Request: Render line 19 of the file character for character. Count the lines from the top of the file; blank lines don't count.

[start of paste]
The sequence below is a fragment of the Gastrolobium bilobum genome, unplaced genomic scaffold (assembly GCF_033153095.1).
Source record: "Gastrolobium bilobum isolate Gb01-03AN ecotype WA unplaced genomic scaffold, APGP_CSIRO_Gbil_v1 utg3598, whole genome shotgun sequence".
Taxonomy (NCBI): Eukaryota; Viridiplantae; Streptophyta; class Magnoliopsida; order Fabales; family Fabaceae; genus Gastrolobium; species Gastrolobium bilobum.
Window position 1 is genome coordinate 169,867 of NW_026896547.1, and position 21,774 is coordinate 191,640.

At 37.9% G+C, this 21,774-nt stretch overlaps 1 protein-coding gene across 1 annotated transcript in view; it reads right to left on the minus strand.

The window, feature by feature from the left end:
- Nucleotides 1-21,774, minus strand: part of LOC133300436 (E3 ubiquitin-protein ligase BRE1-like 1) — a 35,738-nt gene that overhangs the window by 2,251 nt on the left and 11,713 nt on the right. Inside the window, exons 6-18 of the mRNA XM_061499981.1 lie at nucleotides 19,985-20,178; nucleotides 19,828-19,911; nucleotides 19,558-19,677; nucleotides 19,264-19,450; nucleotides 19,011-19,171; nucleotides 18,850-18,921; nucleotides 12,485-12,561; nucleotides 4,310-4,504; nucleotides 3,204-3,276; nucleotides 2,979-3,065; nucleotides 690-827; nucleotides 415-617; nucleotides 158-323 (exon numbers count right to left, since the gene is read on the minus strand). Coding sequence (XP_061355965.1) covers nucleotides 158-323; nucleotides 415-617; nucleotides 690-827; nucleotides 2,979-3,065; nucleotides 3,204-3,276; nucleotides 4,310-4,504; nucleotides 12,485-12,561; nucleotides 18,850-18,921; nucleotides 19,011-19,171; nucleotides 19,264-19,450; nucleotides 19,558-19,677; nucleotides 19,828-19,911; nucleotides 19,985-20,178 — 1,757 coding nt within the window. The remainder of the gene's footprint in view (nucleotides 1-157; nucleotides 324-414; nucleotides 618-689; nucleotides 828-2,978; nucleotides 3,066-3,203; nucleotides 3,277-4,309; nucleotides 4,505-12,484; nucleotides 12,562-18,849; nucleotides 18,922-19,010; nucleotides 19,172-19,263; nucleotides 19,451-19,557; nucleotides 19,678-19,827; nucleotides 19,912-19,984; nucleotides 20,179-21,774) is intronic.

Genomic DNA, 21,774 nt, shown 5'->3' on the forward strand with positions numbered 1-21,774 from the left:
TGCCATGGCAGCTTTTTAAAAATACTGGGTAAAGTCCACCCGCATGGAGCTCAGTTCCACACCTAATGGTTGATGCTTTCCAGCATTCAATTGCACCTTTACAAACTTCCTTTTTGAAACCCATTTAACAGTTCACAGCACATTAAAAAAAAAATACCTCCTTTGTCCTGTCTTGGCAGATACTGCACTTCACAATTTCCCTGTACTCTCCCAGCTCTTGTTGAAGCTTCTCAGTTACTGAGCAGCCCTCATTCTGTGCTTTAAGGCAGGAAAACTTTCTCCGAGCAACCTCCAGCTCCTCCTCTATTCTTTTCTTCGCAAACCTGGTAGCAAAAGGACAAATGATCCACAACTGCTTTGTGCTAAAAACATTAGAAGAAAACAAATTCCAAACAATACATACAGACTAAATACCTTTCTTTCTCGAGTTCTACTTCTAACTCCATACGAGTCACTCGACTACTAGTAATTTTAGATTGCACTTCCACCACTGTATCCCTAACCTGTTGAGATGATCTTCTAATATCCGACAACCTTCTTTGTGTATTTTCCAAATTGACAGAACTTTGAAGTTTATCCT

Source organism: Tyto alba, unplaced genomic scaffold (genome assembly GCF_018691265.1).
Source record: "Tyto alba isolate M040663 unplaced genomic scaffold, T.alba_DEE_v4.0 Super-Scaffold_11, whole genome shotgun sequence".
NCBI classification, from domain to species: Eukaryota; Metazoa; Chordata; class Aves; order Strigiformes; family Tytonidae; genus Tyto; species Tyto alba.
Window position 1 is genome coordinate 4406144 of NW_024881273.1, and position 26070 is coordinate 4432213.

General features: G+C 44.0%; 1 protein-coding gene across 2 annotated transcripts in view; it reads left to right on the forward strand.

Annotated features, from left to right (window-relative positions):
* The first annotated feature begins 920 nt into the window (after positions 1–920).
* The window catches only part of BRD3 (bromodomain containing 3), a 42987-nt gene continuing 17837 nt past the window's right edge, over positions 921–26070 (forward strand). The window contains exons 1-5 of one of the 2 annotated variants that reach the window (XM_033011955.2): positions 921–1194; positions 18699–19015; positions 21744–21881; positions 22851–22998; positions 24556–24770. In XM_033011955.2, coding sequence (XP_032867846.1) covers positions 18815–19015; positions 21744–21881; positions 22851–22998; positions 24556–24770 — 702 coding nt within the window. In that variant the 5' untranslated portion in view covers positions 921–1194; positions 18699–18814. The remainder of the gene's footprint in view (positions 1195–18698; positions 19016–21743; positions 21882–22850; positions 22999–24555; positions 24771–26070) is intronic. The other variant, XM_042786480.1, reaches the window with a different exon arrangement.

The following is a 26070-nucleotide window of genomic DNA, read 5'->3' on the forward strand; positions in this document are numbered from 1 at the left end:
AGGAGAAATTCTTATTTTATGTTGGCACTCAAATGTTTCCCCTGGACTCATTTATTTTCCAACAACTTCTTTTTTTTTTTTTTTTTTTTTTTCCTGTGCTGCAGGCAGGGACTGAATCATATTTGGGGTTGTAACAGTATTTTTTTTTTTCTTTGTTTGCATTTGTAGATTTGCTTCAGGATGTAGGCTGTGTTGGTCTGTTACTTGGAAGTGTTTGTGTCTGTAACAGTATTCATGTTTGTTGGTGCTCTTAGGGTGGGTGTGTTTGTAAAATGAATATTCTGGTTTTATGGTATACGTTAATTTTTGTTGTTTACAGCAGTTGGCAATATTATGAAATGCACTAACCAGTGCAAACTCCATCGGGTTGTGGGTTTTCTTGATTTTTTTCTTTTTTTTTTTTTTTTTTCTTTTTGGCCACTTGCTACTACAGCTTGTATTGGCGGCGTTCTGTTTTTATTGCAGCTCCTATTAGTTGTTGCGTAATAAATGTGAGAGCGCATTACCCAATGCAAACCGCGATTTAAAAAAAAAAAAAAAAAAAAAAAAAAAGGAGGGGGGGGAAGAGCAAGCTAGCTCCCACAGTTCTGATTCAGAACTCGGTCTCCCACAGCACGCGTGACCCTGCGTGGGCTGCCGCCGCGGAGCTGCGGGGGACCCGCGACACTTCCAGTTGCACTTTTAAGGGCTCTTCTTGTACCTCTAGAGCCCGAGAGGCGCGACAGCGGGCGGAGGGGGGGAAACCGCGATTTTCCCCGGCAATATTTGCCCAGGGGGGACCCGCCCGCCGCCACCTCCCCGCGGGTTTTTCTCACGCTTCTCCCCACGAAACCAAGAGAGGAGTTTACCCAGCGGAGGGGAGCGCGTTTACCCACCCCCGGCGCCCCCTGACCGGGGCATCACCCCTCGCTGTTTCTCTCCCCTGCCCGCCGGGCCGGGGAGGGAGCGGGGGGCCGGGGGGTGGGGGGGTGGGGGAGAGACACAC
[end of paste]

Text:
AGGAGAAATTCTTATTTTATGTTGGCACTCAAATGTTTCCCCTGGACTCATTTATTTTCCAACAACTTCTTTTTTTTTTTTTTTTTTTTTTTCCTGTGCTGCAGGCAGGGACTGAATCATATTTGGGGTTGTAACAGTATTTTTTTTTTTCTTTGTTTGCATTTGTAGATTTGCTTCAGGATGTAGGCTGTGTTGGTCTGTTACTTGGAAGTGTTTGTGTCTGTAACAGTATTCATGTTTGTTGGTGCTCTTAGGGTGGGTGTGTTTGTAAAATGAATATTCTGGTTTTATGGTATACGTTAATTTTTGTTGTTTACAGCAGTTGGCAATATTATGAAATGCACTAACCAGTGCAAACTCCATCGGGTTGTGGGTTTTCTTGATTTTTTTCTTTTTTTTTTTTTTTTTTCTTTTTGGCCACTTGCTACTACAGCTTGTATTGGCGGCGTTCTGTTTTTATTGCAGCTCCTATTAGTTGTTGCGTAATAAATGTGAGAGCGCATTACCCAATGCAAACCGCGATTTAAAAAAAAAAAAAAAAAAAAAAAAAAAGGAGGGGGGGGAAGAGCAAGCTAGCTCCCACAGTTCTGATTCAGAACTCGGTCTCCCACAGCACGCGTGACCCTGCGTGGGCTGCCGCCGCGGAGCTGCGGGGGACCCGCGACACTTCCAGTTGCACTTTTAAGGGCTCTTCTTGTACCTCTAGAGCCCGAGAGGCGCGACAGCGGGCGGAGGGGGGGAAACCGCGATTTTCCCCGGCAATATTTGCCCAGGGGGGACCCGCCCGCCGCCACCTCCCCGCGGGTTTTTCTCACGCTTCTCCCCACGAAACCAAGAGAGGAGTTTACCCAGCGGAGGGGAGCGCGTTTACCCACCCCCGGCGCCCCCTGACCGGGGCATCACCCCTCGCTGTTTCTCTCCCCTGCCCGCCGGGCCGGGGAGGGAGCGGGGGGCCGGGGGGTGGGGGGGTGGGGGAGAGACACAC